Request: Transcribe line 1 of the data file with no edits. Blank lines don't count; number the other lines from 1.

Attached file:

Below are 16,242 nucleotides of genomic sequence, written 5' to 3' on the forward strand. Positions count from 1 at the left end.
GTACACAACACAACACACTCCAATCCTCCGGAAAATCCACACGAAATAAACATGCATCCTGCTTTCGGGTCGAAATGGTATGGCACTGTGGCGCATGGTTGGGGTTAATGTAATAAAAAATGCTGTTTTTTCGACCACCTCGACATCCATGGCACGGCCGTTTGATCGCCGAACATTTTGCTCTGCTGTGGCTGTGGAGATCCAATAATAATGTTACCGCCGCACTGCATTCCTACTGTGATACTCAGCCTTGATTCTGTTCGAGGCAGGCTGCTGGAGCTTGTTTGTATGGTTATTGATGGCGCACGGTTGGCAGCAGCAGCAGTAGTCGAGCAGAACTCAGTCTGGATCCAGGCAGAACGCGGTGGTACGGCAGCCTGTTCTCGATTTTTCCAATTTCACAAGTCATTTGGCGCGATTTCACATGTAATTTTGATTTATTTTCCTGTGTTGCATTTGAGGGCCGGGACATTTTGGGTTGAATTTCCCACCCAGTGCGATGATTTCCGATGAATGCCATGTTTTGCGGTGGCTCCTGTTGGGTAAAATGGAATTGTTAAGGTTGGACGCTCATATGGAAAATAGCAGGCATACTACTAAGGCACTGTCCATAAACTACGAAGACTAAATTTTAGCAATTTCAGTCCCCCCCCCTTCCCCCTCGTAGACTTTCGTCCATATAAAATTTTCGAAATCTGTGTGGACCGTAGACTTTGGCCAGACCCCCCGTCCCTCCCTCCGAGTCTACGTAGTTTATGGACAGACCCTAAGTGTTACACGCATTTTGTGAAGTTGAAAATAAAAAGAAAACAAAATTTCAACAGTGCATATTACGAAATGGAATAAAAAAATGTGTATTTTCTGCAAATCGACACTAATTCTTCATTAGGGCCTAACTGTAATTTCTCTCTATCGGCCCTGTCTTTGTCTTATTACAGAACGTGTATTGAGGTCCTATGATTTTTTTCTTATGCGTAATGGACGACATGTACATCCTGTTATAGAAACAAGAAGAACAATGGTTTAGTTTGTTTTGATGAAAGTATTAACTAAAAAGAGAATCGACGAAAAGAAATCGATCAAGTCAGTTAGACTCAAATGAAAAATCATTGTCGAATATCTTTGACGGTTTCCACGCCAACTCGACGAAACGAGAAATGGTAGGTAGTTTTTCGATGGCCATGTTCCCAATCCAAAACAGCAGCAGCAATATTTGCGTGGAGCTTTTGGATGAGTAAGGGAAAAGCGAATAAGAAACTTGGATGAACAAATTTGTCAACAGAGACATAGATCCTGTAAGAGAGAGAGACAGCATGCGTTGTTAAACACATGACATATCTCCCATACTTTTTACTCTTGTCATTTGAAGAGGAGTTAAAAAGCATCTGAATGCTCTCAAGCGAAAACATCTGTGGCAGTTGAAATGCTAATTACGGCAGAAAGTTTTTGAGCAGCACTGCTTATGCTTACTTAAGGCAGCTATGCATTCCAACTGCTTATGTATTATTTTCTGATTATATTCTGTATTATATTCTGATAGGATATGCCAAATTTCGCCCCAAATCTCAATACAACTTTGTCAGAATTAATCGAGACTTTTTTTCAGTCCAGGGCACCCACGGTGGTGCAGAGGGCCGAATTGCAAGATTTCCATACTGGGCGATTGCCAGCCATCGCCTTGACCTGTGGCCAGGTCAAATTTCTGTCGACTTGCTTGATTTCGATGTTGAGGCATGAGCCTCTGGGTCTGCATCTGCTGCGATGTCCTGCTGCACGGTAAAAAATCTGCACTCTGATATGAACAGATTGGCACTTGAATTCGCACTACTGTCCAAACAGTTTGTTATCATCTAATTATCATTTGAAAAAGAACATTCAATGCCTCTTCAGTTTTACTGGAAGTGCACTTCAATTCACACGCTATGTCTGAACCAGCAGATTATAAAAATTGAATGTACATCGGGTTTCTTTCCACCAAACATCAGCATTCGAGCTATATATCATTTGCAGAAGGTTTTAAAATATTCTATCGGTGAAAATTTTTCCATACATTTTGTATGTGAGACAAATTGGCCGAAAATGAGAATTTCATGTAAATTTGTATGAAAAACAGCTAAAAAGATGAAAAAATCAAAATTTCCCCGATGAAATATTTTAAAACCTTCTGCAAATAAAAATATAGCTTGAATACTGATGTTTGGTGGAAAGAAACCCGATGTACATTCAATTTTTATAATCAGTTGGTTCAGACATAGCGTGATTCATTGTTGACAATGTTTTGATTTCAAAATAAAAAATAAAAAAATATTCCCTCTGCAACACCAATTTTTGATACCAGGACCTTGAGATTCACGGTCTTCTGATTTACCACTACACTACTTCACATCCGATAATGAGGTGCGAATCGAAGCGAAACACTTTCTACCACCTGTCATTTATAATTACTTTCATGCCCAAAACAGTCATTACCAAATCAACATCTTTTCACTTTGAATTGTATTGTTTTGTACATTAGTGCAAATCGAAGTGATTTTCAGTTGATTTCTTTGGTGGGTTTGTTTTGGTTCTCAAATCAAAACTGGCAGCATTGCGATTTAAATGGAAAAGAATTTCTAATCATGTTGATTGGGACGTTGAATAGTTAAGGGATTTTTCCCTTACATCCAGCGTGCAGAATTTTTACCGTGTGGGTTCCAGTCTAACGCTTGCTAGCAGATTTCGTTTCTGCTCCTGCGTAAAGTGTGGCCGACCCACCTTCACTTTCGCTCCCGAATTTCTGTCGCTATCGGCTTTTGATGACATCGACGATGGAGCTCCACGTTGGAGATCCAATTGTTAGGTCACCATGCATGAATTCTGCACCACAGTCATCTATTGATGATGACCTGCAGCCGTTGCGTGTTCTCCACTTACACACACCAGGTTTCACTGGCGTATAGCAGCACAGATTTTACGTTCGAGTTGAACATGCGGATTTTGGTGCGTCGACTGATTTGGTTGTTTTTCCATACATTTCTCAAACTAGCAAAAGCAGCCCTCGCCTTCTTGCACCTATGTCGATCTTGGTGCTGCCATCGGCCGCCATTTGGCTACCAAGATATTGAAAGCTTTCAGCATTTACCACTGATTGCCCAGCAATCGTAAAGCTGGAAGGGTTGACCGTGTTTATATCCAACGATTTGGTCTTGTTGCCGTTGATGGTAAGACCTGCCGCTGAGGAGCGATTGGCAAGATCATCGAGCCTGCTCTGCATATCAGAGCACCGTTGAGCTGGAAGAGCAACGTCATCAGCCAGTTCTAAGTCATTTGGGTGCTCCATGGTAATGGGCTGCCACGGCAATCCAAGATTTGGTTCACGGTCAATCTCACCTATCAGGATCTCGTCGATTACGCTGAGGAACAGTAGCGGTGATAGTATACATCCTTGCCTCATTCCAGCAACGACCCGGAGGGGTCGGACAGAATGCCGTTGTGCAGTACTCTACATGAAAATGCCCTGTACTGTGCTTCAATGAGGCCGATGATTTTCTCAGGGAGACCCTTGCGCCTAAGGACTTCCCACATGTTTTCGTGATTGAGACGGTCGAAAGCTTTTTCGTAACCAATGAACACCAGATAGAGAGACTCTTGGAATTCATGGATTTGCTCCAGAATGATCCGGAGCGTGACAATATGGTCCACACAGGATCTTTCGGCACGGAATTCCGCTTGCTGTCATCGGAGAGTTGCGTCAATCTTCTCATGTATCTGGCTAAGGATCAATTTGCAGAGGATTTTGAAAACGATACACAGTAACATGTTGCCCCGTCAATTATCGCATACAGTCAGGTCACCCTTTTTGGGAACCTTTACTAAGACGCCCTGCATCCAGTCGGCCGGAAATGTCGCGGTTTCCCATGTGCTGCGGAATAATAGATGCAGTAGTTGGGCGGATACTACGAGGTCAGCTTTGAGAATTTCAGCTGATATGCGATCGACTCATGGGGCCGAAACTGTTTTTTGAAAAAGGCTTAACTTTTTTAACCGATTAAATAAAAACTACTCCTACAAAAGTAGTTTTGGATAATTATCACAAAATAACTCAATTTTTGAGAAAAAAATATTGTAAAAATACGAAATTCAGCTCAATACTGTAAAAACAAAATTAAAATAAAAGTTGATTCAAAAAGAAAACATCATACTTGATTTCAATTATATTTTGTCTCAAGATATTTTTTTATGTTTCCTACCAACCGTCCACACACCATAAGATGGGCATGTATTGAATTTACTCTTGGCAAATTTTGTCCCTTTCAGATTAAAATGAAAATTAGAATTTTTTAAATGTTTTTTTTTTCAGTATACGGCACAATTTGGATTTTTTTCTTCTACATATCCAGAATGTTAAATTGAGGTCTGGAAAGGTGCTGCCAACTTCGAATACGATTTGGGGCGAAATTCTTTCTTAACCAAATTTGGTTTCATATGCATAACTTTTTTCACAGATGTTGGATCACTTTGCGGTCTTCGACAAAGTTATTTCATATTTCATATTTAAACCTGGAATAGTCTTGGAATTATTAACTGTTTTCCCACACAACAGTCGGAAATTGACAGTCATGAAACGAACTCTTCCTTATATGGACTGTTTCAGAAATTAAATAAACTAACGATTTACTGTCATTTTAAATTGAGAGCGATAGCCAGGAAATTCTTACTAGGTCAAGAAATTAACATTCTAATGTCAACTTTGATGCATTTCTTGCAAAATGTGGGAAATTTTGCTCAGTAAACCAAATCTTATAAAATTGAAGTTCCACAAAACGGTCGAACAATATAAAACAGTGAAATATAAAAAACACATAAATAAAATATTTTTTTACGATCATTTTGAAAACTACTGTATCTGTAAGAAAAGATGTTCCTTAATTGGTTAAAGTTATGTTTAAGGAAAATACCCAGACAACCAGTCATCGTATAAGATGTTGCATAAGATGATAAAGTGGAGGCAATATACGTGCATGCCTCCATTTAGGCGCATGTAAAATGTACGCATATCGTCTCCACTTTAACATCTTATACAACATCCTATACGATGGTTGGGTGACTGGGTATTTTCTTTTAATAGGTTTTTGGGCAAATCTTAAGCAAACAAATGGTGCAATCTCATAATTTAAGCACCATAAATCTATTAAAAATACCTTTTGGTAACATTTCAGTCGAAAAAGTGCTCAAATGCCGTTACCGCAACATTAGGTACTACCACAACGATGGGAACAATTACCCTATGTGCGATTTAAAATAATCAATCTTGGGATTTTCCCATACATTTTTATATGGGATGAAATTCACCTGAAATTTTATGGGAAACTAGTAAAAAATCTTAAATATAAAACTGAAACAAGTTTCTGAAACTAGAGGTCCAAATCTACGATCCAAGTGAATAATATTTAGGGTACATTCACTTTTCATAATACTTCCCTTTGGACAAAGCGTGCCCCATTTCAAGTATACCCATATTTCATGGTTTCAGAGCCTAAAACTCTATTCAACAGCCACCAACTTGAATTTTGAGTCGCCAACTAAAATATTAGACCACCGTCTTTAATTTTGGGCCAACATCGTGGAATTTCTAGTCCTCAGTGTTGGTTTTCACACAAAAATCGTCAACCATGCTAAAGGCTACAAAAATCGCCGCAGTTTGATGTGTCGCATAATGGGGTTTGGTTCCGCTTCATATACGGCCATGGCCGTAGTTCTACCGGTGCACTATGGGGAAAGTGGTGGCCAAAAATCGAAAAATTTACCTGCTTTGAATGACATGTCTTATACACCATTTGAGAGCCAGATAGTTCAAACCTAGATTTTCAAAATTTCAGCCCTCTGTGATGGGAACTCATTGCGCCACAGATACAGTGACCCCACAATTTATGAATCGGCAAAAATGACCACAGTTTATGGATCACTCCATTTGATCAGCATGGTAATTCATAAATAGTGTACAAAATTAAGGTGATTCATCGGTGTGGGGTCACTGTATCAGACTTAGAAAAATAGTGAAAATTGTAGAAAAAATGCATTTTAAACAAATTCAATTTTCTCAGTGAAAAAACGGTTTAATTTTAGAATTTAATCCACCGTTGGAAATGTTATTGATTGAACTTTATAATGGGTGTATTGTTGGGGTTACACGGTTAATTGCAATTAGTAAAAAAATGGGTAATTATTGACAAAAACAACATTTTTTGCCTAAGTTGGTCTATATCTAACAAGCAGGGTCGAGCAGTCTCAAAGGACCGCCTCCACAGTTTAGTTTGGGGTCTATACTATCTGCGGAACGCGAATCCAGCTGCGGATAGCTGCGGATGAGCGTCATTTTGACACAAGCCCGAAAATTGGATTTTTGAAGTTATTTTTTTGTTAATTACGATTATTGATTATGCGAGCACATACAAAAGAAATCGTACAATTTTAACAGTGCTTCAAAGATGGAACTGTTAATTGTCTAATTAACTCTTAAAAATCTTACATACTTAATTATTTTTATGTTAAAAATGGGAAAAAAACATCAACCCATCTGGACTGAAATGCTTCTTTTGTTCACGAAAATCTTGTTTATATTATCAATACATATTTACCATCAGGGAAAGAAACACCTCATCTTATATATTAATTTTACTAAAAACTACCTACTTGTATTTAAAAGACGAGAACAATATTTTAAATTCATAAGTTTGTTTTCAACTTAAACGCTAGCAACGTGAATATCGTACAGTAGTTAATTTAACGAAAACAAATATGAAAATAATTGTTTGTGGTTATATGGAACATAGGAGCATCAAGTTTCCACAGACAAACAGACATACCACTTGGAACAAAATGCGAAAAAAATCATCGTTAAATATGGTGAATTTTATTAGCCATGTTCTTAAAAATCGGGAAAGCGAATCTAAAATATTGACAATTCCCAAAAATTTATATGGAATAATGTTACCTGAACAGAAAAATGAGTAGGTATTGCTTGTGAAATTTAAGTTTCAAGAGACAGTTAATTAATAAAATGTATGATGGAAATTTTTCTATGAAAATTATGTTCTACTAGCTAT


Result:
Below are 16,242 nucleotides of genomic sequence, written 5' to 3' on the forward strand. Positions count from 1 at the left end.